Another International Women’s Day has come and gone. There were some amazing events, campaigns and rallying cries showing the work that’s needed to achieve equality for women around the world. There was also the predictable “But when’s International Men’s Day?” whingeing (19th November, guys, come on, you should know this by now; if you’re so concerned about it, how come you haven’t looked it up yet?!) – and kudos to the awesome Richard Herring for putting in an epic shift for the eighth year in a row replying to the many tweets asking that question and raising more than £70,000 (so far) for Refuge in the process. There were also the tone-deaf, insensitive and downright offensive activities from organisations that we have come to expect, such as this truly mind-boggling effort from the Police Service of Northern Ireland, holding a ceremony to recognise the contribution men have made to their female colleagues.
Sadly, this kind of behaviour is all too common. Businesses of all kinds fall over themselves to make a gesture for International Women’s Day that papers over the cracks of their entrenched gender imbalances, or even outright misogyny. Brands make a stab at token, often patronising, efforts for their female staff and companies shove their lone female member of senior management in front of a camera so they can tweet about how great she is, before ignoring her in all meetings for the rest of the year. On what should be an empowering and inspiring day, it all leaves a rather unpleasant taste in the mouth.
I would love to see less businesses shouting about International Women’s Day on social media. I’d be thrilled if there was less noise around the day altogether. What I would like to see is a few key people talking – the women who are on the front line of driving change, the community groups providing research to measure the issues and facilitating action to address them, the women with lived experience of misogyny, harassment and discrimination, and the organisations who have demonstrated how genuine progress can be achieved – and everyone else piping down and listening.
International Women’s Day shouldn’t be a time to try to protest that you’re wonderful really and the fact that you only have one woman on your board isn’t your fault and is actually a sign of how far you’ve come. It should be a time for you to accept that there is a long way to go, to humbly accept that you’re not perfect (like everyone else on the planet!), and to make a commitment to moving towards positive change.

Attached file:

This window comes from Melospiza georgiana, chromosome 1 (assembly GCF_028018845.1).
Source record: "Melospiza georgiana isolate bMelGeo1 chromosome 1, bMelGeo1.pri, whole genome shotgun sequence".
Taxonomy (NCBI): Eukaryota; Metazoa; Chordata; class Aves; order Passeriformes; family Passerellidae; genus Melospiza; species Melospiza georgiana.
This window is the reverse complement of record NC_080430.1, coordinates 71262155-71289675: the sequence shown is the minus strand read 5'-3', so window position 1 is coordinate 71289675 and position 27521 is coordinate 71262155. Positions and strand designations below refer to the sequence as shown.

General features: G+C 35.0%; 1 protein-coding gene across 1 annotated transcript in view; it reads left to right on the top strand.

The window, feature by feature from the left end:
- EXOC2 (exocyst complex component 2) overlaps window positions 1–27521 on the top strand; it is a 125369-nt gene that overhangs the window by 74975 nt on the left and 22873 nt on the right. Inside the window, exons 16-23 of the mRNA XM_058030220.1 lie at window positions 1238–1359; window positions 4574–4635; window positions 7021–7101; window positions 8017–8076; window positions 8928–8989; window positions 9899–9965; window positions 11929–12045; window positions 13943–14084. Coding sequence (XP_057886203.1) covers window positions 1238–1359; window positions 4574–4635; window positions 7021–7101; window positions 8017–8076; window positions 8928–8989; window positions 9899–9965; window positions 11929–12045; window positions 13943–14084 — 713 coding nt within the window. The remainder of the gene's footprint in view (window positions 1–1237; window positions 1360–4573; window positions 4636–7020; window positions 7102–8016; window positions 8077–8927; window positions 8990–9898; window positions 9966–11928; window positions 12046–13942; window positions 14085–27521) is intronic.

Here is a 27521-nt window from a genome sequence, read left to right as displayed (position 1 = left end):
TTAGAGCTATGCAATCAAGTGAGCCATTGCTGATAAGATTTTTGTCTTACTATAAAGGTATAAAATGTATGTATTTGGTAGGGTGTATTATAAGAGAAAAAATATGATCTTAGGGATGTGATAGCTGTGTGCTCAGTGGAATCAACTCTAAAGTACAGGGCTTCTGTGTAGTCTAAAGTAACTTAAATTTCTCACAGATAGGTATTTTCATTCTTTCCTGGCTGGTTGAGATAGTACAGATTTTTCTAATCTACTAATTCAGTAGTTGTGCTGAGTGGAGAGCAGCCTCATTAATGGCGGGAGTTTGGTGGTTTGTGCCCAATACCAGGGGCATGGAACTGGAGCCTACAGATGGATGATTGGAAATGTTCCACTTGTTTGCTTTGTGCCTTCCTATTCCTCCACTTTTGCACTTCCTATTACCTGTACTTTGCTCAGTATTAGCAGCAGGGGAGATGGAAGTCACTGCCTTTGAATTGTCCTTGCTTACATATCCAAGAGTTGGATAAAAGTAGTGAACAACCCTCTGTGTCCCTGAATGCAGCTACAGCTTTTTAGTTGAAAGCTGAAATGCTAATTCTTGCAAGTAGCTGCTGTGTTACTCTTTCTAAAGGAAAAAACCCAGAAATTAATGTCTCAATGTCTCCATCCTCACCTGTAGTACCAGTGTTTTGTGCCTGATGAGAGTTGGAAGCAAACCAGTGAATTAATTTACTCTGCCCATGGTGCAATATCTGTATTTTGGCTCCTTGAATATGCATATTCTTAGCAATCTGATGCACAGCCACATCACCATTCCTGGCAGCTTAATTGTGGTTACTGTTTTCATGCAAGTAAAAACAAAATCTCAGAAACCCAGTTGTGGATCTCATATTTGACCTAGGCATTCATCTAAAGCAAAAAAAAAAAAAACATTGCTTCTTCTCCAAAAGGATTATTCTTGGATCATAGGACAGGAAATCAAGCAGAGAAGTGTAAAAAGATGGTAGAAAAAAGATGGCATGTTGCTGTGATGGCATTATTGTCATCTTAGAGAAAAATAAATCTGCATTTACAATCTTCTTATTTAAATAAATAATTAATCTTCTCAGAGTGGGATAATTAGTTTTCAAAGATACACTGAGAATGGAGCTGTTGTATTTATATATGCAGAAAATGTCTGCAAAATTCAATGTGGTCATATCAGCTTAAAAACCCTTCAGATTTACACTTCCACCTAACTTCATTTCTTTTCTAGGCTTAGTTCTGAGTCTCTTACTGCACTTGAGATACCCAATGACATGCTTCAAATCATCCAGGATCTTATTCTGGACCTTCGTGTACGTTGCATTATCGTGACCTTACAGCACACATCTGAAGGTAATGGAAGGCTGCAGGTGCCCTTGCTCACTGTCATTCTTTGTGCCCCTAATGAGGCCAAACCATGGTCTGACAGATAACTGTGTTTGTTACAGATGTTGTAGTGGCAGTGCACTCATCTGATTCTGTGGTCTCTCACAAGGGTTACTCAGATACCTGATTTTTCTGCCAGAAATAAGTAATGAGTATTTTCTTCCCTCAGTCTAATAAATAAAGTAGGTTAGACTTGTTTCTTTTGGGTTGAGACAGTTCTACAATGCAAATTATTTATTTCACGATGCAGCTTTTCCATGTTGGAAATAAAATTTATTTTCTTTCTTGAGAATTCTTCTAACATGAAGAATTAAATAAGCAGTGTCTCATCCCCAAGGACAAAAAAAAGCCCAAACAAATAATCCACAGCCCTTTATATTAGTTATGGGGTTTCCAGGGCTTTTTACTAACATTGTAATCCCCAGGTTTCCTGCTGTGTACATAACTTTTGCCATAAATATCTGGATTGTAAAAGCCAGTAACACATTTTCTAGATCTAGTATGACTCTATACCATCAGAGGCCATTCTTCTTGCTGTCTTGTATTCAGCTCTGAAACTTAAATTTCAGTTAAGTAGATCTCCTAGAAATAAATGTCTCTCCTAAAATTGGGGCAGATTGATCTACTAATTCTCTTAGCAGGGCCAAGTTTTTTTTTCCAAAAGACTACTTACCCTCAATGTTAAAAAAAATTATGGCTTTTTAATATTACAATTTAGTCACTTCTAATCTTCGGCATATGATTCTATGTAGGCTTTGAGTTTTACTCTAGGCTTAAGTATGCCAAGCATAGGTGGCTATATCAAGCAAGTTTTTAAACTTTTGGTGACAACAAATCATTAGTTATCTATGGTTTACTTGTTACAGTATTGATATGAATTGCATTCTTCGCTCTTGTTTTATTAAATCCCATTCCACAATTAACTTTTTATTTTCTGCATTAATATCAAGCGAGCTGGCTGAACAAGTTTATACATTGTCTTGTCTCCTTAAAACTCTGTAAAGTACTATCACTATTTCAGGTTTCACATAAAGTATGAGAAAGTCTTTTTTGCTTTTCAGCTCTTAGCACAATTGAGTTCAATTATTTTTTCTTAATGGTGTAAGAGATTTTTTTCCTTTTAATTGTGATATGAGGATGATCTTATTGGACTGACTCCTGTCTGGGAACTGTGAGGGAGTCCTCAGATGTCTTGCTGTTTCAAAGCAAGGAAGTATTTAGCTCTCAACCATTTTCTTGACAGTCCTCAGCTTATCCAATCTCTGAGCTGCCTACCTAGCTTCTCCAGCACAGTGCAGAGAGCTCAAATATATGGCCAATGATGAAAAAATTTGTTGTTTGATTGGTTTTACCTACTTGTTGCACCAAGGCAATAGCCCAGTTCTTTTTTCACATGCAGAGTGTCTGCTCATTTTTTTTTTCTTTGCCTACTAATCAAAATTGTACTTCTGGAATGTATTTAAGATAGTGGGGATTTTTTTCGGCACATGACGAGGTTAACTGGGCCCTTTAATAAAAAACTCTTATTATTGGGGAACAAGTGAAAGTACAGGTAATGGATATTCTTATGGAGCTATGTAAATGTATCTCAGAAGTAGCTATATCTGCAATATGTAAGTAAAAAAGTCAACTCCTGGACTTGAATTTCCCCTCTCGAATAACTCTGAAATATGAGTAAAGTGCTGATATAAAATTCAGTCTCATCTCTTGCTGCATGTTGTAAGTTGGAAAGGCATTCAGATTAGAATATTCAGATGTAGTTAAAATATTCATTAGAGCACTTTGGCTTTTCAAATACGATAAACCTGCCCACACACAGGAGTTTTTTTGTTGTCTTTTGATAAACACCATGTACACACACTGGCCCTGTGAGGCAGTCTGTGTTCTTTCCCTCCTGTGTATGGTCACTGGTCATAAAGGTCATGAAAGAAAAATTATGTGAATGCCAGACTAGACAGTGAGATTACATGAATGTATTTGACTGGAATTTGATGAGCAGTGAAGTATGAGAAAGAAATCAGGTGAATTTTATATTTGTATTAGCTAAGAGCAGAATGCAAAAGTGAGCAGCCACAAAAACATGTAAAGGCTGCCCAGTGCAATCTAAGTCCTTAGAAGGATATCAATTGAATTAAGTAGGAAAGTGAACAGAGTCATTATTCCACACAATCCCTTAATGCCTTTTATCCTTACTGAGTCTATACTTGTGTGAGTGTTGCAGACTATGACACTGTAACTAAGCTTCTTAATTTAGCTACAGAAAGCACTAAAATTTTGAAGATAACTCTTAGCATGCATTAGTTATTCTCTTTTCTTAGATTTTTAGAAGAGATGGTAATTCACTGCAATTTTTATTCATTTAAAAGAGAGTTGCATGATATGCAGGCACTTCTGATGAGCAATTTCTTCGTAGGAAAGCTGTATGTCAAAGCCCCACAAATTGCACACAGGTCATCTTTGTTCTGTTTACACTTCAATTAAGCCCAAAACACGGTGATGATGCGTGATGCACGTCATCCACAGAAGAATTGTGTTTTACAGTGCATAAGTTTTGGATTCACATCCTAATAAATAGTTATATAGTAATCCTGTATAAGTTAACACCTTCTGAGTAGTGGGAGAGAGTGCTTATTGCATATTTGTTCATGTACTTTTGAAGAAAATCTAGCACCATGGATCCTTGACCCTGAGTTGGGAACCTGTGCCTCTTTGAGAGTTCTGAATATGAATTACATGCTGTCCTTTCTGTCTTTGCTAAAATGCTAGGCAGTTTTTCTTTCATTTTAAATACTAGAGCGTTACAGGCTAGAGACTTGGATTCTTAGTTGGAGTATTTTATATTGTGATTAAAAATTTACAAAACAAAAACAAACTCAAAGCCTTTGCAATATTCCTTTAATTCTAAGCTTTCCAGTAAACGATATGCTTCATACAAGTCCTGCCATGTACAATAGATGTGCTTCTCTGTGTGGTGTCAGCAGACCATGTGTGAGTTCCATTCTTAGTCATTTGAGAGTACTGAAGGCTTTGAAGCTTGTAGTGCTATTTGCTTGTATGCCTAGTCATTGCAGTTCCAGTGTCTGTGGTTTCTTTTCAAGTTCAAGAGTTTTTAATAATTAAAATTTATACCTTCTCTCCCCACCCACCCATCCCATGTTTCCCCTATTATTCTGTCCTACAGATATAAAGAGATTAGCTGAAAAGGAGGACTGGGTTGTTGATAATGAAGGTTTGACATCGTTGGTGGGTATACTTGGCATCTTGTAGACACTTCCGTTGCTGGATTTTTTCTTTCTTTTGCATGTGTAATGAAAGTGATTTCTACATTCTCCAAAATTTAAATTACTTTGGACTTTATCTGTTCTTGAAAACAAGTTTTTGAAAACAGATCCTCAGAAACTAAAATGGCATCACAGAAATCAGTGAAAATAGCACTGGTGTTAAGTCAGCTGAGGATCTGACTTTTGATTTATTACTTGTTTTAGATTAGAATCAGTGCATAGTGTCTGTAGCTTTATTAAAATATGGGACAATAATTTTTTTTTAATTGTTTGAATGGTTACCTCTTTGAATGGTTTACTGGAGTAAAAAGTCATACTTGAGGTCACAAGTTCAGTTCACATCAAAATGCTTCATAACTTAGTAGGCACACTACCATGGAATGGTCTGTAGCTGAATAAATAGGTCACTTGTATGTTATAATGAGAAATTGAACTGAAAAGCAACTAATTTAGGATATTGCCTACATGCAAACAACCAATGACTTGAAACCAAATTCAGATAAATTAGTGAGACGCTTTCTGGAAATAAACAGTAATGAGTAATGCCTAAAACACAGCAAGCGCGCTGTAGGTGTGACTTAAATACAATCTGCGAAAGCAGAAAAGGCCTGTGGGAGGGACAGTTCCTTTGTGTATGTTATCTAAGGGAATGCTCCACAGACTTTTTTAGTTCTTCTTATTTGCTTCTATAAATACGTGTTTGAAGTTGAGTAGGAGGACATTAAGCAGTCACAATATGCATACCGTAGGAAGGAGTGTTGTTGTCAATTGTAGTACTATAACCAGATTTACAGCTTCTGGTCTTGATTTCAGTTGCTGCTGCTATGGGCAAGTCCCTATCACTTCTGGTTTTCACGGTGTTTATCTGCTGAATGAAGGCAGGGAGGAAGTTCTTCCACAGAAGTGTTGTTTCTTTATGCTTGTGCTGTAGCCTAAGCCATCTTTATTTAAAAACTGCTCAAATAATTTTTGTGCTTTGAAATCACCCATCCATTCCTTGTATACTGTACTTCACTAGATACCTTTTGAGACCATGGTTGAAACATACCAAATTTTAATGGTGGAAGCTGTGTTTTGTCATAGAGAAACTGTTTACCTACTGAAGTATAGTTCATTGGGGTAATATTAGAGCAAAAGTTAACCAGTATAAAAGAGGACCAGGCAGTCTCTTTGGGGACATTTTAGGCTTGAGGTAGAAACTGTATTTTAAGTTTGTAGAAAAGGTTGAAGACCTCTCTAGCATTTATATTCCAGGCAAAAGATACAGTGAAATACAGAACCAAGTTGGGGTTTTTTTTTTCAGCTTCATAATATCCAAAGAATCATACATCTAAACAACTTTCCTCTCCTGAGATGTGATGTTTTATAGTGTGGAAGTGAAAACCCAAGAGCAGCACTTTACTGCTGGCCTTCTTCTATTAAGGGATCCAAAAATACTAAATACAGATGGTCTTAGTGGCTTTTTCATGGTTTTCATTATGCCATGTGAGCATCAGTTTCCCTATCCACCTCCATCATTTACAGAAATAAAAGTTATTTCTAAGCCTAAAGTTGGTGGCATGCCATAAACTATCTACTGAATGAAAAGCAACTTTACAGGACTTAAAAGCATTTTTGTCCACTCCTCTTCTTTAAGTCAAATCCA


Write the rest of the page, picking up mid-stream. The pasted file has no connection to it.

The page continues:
One of the biggest challenges to equality for women in the workplace, I believe, is the unwillingness of business leaders to accept they have a problem. A lot of people become incredibly defensive when gender imbalance is mentioned – they interpret it as an attack on them, as if they’re personally being accused of being a misogynist, and dig their heels in protesting that issue rather concentrating on the actual problem. Which is nothing to do with them personally. Which is a global, systemic, historical problem that has taken root over centuries and will take a long time and a concentrated effort to reverse.
80% of UK businesses are paying men more than women for doing the same job, and more CEOs of FTSE 100 companies are named Dave than are female; so if your business has a gender imbalance then it’s definitely not just you. No one is accusing you of anything – although, I don’t know you, maybe they are and maybe they’re right to, but that’s a separate issue; I mean that just the stating of the fact that you have an imbalance is not in itself an accusation. It would be a wonderful world if more bosses were willing to listen to those facts and take them on board. A leader who can hear, take on board and act on criticism is a great leader indeed.
I would love to see more business leaders accepting that they have work to do. No one would think any less of them – on the contrary, I think the general public would fall a bit in love with them. Nobody respects you for pretending you’re better than you are or outright lying about an issue that you have. People, on the other hand, adore you for owning your shortcomings and committing to working on them.
For International Women’s Day 2021, I hope to see more businesses being quiet and taking in the scale and shape of the problem. Maybe we’ll even get a few brave ones standing up to own their humanity and making a pledge to work towards genuine, meaningful change.
If you’re a business in Brighton and you want to know what changes you can make to create a more diverse and empowered workforce, contact us and have something genuine to shout about next March!
Allegra Chapman is a marketing strategist and business mentor, helping women to build purposeful businesses. She is also a fiction writer and has very many opinions.
You can find Allegra on Twitter: @Allegra_Chapman